I awoke at 6am and went outside to check for activity - there was none and so assumed that journey might start at 7am. The coach eventually left fairly late but even so it was without four passengers who did not turn up. The road was fairly straight for most of the way. Initially we drove through snow and later through drizzle. The plain was completely surrounded by mountains and the land looked uncultivated. The villages looked slightly more westernised but still the majority of homes were mud huts. As we moved east, the number of coaches and lorries on the road increased. For long stretches of the road, the tarmac was one vehicle wide. The vehicles drove on this central section before moving across to the side as another vehicle approached - is exciting the right word or maybe it should be unnerving. It did seem slightly dangerous with one wheel on tarmac and the other on compressed earth. In addition, everywhere was wet and there was the odd livestock to avoid (not always though as the coach killd one dog). The coach driver stopped twice during the journey for refreshments and twice more for police checkpoints. The first refreshment stop was serving honey bread and tea but I decided not to buy any oranges as they seemed a bit pricey. The second stop was for lunch.
The coach arrived in Teheran at 5pm passing the first notable monument - a huge arch which was probably the imposing Azadi Sq tower built in 1971. We left the coach station and headed towards a recommended hotel. Luckily we met a Persian lad and he guided us safely to our destination and also promised to show us around Teheran. The hotel seemed fairly popular and clean. It was two beds to a room and reasonable for 60 rials even though the mattresses were hard and the air cold. John and I went for a walk and found the Post Office (closed though) and then a restaurant - alas poor quality soup. This disappointment was offset by finding an excellent cake shop and also buying some delicious halva. Even in this brief walk we were aware of the aggressive city driving !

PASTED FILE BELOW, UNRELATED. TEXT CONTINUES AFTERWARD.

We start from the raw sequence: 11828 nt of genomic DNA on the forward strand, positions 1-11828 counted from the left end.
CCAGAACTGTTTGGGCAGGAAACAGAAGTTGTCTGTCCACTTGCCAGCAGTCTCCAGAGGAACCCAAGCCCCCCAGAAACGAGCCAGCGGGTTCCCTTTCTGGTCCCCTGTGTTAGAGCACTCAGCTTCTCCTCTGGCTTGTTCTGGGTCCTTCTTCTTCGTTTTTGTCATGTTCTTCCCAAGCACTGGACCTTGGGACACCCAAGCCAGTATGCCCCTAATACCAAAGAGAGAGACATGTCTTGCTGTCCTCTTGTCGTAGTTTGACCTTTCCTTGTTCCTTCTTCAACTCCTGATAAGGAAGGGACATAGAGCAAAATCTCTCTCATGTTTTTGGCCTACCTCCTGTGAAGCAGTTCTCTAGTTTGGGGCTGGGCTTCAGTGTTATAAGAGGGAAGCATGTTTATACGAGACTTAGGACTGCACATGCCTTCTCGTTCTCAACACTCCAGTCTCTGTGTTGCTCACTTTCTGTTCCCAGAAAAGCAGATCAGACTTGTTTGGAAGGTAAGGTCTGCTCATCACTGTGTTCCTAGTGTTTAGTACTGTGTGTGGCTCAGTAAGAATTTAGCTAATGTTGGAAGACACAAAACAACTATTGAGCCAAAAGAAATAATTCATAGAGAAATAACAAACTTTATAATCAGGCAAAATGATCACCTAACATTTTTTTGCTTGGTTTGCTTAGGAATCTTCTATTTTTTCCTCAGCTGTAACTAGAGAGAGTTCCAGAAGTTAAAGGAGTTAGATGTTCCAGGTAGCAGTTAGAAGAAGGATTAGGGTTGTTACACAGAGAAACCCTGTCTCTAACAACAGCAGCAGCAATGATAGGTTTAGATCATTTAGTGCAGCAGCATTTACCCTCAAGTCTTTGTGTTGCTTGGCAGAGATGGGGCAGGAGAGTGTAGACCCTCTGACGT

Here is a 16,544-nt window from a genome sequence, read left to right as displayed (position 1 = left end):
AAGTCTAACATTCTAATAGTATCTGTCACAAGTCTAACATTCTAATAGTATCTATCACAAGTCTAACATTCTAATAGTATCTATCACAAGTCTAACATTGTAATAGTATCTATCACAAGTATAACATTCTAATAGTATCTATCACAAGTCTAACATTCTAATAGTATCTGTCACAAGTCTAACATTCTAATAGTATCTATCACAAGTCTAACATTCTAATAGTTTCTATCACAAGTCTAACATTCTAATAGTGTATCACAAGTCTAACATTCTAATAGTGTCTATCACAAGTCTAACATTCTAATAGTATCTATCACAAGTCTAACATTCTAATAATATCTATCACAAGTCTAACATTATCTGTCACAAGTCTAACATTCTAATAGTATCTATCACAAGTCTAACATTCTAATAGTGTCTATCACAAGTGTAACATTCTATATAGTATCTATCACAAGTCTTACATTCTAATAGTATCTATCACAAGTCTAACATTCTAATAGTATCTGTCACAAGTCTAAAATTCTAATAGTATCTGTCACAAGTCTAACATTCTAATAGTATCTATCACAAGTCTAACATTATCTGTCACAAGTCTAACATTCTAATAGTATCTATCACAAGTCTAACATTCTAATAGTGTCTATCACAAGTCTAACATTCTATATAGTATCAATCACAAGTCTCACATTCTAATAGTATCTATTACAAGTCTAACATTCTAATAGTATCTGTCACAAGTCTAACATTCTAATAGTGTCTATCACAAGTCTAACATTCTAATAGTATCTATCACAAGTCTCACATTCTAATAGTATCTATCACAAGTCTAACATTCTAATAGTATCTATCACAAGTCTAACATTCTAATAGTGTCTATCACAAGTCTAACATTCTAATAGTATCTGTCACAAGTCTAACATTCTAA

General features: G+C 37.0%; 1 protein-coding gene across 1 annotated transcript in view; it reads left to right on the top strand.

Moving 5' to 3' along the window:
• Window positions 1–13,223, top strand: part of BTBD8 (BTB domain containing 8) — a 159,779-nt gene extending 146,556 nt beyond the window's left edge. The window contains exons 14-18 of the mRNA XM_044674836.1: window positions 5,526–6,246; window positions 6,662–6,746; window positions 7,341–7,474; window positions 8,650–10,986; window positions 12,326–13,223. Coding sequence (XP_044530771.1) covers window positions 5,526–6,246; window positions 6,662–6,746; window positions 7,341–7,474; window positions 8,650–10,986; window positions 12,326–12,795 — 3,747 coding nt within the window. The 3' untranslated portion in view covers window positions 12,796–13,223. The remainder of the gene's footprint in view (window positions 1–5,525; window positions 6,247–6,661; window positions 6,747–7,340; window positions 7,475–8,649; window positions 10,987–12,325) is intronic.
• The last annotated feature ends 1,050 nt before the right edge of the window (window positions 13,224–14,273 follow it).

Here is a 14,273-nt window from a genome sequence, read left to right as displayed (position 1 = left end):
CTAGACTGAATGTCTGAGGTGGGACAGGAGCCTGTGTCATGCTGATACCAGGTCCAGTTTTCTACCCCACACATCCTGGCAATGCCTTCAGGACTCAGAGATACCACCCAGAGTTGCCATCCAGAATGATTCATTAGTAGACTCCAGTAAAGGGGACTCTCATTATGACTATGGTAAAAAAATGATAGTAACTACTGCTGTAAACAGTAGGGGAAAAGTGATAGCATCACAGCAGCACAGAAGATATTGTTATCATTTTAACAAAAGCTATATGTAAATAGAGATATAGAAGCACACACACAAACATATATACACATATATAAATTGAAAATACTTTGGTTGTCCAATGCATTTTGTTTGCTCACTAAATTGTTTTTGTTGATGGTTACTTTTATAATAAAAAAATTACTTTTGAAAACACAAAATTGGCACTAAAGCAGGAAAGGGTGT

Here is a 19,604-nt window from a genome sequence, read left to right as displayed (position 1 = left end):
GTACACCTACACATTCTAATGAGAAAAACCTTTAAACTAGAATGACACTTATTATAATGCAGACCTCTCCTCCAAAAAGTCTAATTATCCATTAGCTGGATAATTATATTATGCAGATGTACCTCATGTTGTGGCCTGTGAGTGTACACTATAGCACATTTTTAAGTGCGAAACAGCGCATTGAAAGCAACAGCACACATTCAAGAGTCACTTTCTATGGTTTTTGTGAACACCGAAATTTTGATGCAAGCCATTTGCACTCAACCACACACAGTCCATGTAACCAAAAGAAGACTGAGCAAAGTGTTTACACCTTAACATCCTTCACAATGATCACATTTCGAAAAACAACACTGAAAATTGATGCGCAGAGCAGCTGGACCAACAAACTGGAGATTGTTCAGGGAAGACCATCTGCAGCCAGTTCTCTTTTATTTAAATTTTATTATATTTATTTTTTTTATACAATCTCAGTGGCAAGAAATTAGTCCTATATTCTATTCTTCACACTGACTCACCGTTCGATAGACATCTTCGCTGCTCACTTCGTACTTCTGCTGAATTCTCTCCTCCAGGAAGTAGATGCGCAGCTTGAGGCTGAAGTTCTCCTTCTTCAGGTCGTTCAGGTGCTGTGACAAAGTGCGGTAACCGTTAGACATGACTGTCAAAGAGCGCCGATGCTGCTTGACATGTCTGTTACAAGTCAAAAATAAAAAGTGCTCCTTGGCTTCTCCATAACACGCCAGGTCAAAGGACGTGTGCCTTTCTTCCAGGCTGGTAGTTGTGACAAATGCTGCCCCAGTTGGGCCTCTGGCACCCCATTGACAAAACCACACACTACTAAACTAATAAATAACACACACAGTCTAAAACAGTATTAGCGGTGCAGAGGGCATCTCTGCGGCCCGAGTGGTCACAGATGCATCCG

Our part of Teheran seemed to have a significant number of military establishments and some soldiers were carrying rifles with fixed bayonets. The majority of shops had photographs of the Shah or his wife Empress Farah and also religious figures. Interesting to hear that UK Foreign Secretary Sir Alec Douglas-Hume was visiting Teheran tonight.
Travelled overland to Australia in 1972 taking 4 months and after 20 months in Australia travelled back through Indonesia taking 3 months. I have read and admired lots of blogs on this website and have decided to add my diary from my first travels. I will endeavour to update my pages in line with the 1972 dates. Unfortunately my films from London to Kabul were lost in the post and therefore I cannot add my own photographs until later in the journey! The first ten days were spent travelling through Germany and some days were staying with student friends hence they are less challenging (and mayb... full info